This is a Guest Post by Maria Ramos, a TV and Film blogger. She has noticed a trend in documentaries about craft beer and whickey and bourbon and offered this article. Since I have been a little busy lately, I took her up on her offer.
Bourbon is more than a drink for people who live in Kentucky -
it's a way of life. Now it’s a lifestyle that's rapidly gaining
popularity not only in the United States, but worldwide. New,
whiskey-themed bars are opening in cities around the globe,
reflecting an international interest in the era of smoky bars and
speakeasies. Gone are the days of Prohibition gangsters, but today's
(legal) speakeasies seek to recreate a similar aura of excitement. If
you haven’t heard yet, bourbon is the next big thing in alcoholic
beverages. Here are a few films charting its rise to modern-day fame.
Scotch Whisky (2006)
Great Scotch Whisky,
produced in 2006, encourages viewers
to appreciate Scotch and see it for the art form that it is. The
documentary primarily concerns itself with single malts and
peaty-style spirits. It takes viewers on a journey around Scotland
from Islay to Speyside and back again to learn about legendary
including Bowmore, Glenfiddich, Glenlivet, and
Lagavulin. The spectacular scenery and rugged Scottish landscape fill
the documentary with imagery fit for a Robert Burns poem - perfect
for connoisseurs of all things Scotch.
to Pleasure: Whisky (2012)
Whisky, for all it’s done to benefit Scottish culture, also
presents it’s own set of problems.
While it remains one of the biggest growth industries in the
United Kingdom, it is also a highly addictive substance, often
claiming the lives of those who becoming dangerously infatuated with
it. Addicted to Pleasure: Whisky
, a 2012 BBC
, explores the early days of whiskey in the British
Empire. The documentary also strives to explain how whiskey became
the national drink of Scotland, leading to high rates of alcoholism.
Unique in it’s candid discussion of the issue, it highlights the
differences between “problem drinking” and “social drinking”,
and ways in which viewers can enjoy the spoils of Scotland
More than 200 years of bourbon history is shared by bourbon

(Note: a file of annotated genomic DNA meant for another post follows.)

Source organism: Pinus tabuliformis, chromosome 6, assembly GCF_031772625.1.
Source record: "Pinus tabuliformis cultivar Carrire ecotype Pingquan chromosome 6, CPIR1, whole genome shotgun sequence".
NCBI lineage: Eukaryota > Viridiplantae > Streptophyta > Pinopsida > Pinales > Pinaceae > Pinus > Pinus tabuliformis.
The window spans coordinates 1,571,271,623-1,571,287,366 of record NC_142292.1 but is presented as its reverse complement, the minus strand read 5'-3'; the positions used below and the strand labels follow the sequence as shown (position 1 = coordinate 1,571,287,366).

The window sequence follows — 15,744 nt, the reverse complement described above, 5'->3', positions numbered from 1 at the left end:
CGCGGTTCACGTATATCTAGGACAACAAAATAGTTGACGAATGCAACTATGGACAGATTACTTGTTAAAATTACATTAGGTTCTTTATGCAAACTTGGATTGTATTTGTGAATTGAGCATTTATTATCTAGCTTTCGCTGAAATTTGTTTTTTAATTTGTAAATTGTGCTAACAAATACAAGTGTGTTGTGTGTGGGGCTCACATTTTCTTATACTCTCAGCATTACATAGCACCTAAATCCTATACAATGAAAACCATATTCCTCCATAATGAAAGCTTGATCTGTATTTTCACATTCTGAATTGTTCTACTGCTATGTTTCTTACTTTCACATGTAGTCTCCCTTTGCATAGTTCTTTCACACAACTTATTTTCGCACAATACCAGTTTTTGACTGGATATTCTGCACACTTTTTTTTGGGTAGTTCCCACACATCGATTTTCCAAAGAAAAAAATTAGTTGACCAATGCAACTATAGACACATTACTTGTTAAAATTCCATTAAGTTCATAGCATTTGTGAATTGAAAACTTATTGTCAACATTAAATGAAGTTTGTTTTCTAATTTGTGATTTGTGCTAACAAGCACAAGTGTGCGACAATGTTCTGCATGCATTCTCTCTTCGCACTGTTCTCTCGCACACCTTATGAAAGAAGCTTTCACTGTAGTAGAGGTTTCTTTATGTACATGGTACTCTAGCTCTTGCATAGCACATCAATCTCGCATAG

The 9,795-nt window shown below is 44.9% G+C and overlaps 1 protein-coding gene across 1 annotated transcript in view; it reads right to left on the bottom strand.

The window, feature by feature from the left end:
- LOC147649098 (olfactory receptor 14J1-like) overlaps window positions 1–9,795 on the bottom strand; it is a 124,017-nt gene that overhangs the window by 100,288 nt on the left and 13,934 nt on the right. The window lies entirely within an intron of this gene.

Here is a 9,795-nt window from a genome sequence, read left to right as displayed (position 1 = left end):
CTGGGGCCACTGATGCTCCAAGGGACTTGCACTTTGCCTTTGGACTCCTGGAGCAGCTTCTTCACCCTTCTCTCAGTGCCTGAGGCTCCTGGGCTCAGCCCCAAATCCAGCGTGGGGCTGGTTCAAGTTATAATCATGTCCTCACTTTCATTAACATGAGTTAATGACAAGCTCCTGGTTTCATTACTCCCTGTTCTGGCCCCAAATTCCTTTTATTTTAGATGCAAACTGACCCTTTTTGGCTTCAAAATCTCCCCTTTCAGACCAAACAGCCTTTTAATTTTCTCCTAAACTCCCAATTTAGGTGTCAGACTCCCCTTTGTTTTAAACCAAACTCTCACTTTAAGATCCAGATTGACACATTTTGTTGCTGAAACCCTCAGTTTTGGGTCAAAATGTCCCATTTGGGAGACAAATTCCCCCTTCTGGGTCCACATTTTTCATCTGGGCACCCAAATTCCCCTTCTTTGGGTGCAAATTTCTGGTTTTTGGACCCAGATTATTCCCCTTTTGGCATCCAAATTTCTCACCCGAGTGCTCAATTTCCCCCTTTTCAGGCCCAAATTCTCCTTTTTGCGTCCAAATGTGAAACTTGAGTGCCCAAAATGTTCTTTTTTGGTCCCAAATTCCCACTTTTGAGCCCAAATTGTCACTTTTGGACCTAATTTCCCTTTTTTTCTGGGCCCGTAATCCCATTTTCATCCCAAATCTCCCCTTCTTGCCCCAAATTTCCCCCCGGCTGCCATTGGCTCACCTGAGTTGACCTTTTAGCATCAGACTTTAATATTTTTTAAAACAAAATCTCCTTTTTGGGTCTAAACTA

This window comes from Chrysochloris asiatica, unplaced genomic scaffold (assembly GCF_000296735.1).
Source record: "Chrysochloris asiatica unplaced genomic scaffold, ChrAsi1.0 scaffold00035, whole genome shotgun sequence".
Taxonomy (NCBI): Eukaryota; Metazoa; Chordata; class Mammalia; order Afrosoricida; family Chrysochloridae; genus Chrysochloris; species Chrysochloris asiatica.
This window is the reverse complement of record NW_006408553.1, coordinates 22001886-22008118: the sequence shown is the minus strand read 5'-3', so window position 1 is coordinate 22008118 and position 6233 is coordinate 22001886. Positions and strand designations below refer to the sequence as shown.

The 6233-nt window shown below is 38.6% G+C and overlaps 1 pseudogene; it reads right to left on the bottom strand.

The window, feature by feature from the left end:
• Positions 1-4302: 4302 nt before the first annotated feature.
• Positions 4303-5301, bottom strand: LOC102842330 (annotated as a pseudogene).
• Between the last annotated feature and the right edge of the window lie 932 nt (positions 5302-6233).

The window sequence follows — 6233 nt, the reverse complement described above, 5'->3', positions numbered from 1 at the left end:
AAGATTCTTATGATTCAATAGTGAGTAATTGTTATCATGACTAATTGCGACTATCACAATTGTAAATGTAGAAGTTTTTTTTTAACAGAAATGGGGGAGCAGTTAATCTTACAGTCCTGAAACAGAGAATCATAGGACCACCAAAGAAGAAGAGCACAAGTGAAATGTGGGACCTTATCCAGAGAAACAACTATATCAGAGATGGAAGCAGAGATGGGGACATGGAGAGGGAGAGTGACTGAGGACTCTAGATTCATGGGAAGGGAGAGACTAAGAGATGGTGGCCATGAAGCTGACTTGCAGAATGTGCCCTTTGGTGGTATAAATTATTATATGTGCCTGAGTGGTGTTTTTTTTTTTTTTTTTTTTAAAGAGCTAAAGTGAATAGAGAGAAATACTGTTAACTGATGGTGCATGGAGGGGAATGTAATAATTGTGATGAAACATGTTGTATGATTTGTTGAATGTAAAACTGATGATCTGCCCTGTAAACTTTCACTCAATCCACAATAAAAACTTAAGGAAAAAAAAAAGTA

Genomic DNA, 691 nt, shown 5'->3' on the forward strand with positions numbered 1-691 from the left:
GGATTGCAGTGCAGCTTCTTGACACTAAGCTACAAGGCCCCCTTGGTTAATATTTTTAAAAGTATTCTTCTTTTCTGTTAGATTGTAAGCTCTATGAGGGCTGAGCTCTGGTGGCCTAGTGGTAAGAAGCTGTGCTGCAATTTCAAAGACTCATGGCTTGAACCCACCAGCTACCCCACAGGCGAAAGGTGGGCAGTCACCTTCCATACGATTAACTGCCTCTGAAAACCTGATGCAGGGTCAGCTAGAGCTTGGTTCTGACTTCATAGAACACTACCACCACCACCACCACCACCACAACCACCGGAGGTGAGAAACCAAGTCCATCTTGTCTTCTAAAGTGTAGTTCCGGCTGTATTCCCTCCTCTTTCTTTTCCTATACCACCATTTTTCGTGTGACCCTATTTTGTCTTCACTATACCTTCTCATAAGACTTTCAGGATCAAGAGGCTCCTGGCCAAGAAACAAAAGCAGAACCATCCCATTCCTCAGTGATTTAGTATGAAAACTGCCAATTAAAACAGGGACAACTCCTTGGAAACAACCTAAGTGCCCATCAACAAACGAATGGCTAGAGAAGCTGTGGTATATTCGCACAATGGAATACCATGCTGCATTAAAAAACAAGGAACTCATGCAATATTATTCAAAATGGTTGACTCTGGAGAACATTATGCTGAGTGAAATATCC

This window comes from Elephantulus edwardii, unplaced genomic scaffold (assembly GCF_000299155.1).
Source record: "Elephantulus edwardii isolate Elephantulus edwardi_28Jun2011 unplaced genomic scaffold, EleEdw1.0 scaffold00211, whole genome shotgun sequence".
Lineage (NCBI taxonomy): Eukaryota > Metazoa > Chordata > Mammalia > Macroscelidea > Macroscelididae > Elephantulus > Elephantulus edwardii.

aficionados, master distillers, and historians in Bourbontucky
Currently airing on Direct
, it has already received praise from members of the
Kentucky whiskey community. Against the spectacular backdrop of
Kentucky’s bluegrass country, viewers will learn about how bourbon
is made, from the oak barrels used to age the spirit to the myths and
legends associated with it’s sale and consumption. This one will
leave you thirsty!
Bottled in Kentucky (2003)
Made and Bottled in Kentucky
was originally produced in
1992 for the state's bicentennial, and is a unique documentary in
that it traces the history of bourbon going back to its early days in
the 18th century. Viewers learn to gain an appreciation for
Kentucky's favorite drink through tours of some of Kentucky's most
famous distilleries - even including the ruins of distilleries past.
, the producer of the film as well as its writer and
director, has been inducted into the Kentucky Bourbon Hall of Fame
for his work on this documentary and similar projects.
Moonshiners and Bootleggers (2002)
Rumrunners, Moonshiners and Bootleggers
is a History
that explore the love and hate relationship with
alcohol that's manufactured and sold illegally. It chronicles how
bootleggers, moonshiners, and rumrunners helped to build the United
States. The documentary explores the history of bootlegging and
making illegal alcohol from the Colonial era and John Hancock, who
was a smuggler, to the present day. Viewers learn about fishermen who
became rumrunners in the 1920s, and gangsters who made their millions
from bootlegging. One segment of interest to racing fans is about how
moonshiners helped to make
NASCAR what it is today
As bourbon continues to grow in popularity, more programs
exploring its unique history are sure to reach audiences.
the latest to the list, only further proves that films exploring the
nature of finely-crafted alcoholic beverages can not only entertain
but elucidate, giving us a deeper sense of appreciation for some of
our favorite spirits.
Labels: bourbon, Whiskey